Special Conservators of the Peace: Private Police Forces of One
If he looks like a cop, talks like cop, and acts like a cop, he’s probably a cop right? Well, sort of. A growing trend shows civilians are forming private police forces of one to patrol our streets. Armed with a gun and a badge, they can write citations and make arrests. The kicker? The whole thing is completely legal.
According to the Washington Post, Virginia state records indicate the number of private police or “special conservators of the peace” (SCOPs) has doubled in Virginia over the last 10 years to number about 750, and consistent growth can been seen all over the nation.
But how is it that these “SCOPs” have any authority?
Well, a provision of state law allows private citizens to petition the court to become SCOPs. An individual petitions the court to be commissioned with the help of a sponsorship from an employer. After undergoing background checks, alcohol and drug tests, and completing required training hours, a circuit court judge will rule on the petition and designate their jurisdiction(s). If approved, a civilian can become a one man police force instantly. The majority of these private police officers are hired to patrol corporate campuses, work for neighborhood associations, or perform code enforcement for counties or cities.
The Virginia legislature just passed a bill that increased SCOPs’ required training hours from 40 to 130, but that is still drastically lower than the amount required of municipal officers–usually ranging from 580 to 1,200 hours. While SCOPs include some former cops, they also include some police academy rejects, which is cause for concern. The increase in training hours can be seen as a push from Virginia lawmakers to improve the legitimacy of these officers amidst complaints that they’re significantly under-trained and unregulated. According to the Post, Virginia isn’t the only state to have its issues with these private police:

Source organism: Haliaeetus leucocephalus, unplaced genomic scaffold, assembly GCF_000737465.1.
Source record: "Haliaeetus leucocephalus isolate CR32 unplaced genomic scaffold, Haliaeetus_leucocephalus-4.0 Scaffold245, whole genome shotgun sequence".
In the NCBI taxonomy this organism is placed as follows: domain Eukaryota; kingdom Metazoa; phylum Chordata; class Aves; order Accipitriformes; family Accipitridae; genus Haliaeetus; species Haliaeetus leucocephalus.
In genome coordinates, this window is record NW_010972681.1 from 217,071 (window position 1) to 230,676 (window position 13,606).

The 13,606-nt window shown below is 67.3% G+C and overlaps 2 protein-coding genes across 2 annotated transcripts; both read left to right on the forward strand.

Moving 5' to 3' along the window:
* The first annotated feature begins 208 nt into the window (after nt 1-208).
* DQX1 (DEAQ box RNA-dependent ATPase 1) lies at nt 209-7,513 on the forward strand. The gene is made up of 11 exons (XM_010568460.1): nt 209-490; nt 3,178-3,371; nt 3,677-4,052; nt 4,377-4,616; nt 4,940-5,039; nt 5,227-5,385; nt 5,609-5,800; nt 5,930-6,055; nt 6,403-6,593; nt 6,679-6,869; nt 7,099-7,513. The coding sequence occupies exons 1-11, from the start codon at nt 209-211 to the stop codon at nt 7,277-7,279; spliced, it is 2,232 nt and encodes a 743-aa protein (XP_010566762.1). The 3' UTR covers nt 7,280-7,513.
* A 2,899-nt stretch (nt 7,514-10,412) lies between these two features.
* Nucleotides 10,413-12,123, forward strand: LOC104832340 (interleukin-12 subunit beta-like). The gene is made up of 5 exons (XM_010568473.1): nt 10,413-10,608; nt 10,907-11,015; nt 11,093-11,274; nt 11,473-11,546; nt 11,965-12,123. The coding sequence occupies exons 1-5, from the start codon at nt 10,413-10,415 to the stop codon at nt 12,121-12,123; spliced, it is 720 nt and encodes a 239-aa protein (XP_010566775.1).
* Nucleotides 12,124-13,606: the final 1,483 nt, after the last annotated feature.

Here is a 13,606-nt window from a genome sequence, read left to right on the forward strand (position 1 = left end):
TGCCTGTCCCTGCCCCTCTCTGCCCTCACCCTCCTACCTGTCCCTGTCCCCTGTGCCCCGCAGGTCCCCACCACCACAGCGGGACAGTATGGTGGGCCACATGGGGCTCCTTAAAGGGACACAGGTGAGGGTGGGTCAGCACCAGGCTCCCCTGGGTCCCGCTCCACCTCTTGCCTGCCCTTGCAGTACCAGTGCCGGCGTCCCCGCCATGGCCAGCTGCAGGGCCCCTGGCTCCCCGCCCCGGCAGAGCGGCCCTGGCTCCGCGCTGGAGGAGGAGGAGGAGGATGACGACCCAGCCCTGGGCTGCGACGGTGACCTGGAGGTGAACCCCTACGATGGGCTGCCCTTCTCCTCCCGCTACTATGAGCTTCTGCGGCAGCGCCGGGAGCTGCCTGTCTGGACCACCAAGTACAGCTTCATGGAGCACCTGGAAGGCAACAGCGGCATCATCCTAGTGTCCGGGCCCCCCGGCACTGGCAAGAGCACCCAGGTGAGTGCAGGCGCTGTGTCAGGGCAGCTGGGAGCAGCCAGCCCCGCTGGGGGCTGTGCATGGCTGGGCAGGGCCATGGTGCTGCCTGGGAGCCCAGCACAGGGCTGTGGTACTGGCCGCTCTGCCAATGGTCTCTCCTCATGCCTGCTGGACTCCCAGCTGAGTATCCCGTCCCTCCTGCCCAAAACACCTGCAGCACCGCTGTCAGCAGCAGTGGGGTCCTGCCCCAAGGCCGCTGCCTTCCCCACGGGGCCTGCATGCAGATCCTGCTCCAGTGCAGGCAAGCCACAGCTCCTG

In 2012, more than 20 residents of the Cherry Hill neighborhood of Baltimore filed a $25 million lawsuit against a Cleveland security company, claiming its guards had abused residents and violated their civil rights by stopping them illegally and making false arrests. Two of the three guards named in the suit were ‘special police,’ a designation similar to SCOPs in Virginia.
The exact duties, responsibilities and geographic limitations of these SCOPs vary depending on what was deemed appropriate by the court for the individual. Without a clear understanding of the duties that these pseudo cops are certified to perform, it can be hard for civilians to understand their rights when dealing with them.
That new Virginia bill sponsored by Senator Thomas Norment Jr is looking to up those requirements for the SCOPs, and it will probably be signed by Governor Terry McAuliffe. But Norment thinks more needs to be done, like making sure that SCOPs can’t call themselves cops. Taking away that title may end up taking away some of these officers legitimacy, but making the distinction that they’re “kinda cops” rather than real officers may be necessary.